COVID-19 links to this dangerous brain disease

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In a new study, researchers found that coronavirus may cause clots within blood vessels (arteries) in the brain.

The findings suggest early testing for D-dimer, a protein fragment in the blood linked to increased blood clotting (thrombosis) in COVID-19 patients, could enable clinicians to prescribe specific treatments, including anticoagulants (“blood thinners”) at a much earlier stage.

This might reduce the number of people subsequently having further strokes or blood clots elsewhere in the body.

The research was conducted by neurologists from UCL and UCLH (the National Hospital for Neurology and Neurosurgery), London.

The team reported six consecutive patients tested between April 1 to 16 2020 at the National Hospital for Neurology and Neurosurgery, London with acute ischemic stroke (due to blockage of a large brain artery) and proven COVID-19.

Acute ischemic stroke is caused by the sudden loss of blood circulation to an area of the brain, resulting in loss of neurological function.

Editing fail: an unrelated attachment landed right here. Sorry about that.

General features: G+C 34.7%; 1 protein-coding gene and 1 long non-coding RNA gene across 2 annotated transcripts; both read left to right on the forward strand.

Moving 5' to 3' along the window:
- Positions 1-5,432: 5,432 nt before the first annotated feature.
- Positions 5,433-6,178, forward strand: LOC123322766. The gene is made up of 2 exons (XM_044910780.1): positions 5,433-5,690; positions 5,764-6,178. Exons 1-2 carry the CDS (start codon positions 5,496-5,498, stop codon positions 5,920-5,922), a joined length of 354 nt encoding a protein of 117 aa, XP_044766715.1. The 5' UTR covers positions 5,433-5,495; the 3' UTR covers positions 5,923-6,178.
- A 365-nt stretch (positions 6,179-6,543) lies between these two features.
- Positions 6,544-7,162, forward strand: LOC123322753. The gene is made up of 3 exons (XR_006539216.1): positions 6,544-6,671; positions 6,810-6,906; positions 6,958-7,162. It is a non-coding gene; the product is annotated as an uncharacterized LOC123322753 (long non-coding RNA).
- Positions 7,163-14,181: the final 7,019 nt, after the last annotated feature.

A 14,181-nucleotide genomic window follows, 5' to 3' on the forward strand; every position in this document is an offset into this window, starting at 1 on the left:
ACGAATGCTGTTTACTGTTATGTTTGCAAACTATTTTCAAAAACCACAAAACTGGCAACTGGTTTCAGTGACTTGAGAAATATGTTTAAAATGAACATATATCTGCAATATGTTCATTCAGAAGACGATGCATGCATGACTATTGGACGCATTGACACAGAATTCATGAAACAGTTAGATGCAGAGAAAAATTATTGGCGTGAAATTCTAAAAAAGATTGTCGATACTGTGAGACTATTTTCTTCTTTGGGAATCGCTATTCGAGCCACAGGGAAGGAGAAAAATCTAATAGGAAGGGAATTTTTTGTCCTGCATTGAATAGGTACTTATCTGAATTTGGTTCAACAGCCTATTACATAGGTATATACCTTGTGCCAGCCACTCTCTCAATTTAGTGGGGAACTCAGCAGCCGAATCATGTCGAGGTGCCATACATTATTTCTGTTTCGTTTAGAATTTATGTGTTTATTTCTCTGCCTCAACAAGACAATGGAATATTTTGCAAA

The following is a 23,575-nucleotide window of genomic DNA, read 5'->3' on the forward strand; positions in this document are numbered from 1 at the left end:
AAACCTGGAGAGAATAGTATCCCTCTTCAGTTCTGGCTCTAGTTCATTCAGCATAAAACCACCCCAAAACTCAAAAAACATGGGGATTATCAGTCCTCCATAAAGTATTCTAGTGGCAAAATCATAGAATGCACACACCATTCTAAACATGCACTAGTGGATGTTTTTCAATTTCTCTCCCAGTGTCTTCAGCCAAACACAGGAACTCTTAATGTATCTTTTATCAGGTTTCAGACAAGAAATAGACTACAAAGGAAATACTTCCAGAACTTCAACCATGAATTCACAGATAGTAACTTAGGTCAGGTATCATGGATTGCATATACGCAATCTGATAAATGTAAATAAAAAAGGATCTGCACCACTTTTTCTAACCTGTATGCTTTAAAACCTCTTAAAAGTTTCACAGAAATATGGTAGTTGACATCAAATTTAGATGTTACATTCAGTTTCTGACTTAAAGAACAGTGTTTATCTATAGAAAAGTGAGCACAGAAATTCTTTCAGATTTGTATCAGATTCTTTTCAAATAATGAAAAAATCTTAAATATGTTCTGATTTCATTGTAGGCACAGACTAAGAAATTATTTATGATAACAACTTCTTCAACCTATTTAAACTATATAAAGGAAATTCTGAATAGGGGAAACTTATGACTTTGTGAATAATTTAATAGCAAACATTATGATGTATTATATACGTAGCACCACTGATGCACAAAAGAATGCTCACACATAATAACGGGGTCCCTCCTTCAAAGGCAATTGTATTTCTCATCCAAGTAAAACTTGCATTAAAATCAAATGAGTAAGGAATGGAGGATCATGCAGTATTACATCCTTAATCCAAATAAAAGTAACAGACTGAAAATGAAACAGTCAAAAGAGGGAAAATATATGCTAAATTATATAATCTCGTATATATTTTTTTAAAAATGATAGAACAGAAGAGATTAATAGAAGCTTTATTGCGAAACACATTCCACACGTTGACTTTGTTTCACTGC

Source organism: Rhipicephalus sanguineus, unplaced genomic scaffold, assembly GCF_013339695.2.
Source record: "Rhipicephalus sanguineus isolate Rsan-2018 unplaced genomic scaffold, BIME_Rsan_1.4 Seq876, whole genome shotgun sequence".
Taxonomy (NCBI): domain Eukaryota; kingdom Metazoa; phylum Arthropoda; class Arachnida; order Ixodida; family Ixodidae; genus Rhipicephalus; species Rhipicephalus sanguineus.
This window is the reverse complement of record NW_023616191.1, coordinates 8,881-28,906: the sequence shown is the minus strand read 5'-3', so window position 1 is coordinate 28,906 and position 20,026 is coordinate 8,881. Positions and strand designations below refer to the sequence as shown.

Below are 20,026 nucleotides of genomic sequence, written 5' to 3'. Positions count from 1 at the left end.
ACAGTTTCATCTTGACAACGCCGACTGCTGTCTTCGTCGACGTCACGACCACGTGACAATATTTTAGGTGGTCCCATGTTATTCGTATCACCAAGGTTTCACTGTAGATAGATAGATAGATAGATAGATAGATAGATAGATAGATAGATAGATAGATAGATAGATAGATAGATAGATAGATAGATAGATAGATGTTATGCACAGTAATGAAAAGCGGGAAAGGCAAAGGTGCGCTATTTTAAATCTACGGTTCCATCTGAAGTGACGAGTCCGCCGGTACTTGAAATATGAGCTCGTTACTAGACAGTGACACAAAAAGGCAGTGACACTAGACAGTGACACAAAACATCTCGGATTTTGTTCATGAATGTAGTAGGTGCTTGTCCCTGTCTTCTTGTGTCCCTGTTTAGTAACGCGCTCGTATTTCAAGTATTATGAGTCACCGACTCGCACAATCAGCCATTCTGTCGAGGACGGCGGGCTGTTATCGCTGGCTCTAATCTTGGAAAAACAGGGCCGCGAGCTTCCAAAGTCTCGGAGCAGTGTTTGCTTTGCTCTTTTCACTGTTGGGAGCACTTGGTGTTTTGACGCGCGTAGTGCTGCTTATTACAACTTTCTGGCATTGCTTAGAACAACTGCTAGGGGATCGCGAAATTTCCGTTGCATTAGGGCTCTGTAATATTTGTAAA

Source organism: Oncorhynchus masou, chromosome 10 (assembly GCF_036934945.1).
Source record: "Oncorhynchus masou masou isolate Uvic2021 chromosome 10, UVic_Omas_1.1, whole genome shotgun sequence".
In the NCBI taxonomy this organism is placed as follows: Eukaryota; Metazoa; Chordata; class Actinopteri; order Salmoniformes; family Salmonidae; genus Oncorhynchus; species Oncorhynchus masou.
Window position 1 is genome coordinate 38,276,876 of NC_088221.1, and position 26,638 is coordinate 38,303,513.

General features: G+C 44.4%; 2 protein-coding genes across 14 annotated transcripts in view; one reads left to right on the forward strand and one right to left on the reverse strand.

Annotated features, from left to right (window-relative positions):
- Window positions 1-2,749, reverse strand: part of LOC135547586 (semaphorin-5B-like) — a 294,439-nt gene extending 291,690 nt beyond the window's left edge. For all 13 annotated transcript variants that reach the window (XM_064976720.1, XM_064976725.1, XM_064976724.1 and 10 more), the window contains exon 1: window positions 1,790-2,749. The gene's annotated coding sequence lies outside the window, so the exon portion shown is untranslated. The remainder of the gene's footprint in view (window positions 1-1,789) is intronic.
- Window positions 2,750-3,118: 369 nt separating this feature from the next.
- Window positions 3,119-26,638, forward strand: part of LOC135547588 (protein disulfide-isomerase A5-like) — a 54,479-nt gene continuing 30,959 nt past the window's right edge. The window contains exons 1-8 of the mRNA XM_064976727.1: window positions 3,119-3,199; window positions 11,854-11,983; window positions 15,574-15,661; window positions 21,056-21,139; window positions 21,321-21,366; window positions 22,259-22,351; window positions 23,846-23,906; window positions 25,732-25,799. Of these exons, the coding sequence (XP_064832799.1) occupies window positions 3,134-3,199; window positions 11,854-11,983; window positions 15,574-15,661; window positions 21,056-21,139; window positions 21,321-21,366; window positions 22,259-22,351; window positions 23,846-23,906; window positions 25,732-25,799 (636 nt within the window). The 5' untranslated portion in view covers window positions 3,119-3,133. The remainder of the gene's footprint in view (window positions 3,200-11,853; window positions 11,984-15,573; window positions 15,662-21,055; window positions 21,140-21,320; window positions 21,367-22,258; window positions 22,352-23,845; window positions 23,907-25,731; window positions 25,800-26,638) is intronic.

All six patients (aged between 53 and 85) had a large arterial blockage, with elevated blood levels of D-Dimer indicating the abnormally high components in the blood produced when clots break down.

The findings support other recent evidence: the exaggerated inflammatory immune response known to occur in COVID-19 patients stimulates abnormal blood coagulation, which is usually caused by a disorder in the immune system.

Furthermore, five of the six strokes occurred 8-24 days after COVID-19 symptom onset (cough, headache, and chills), and in one patient during the pre-symptomatic phase.

This suggests that COVID-19 associated ischemic stroke is usually delayed, but can occur both early and later in the course of the disease.

The team says that COVID-19 is not just a disease of the lungs. Blockages of large brain arteries in COVID-19 patients are linked to highly abnormal blood clotting.

Early use of anticoagulant drugs might be helpful, but this needs to be balanced against their brain bleeding risk, especially soon after an ischemic stroke.

One author of the study is Professor David Werring (UCL Queen Square Institute of Neurology).

The study is published in the Journal of Neurology, Neurosurgery, and Psychiatry.

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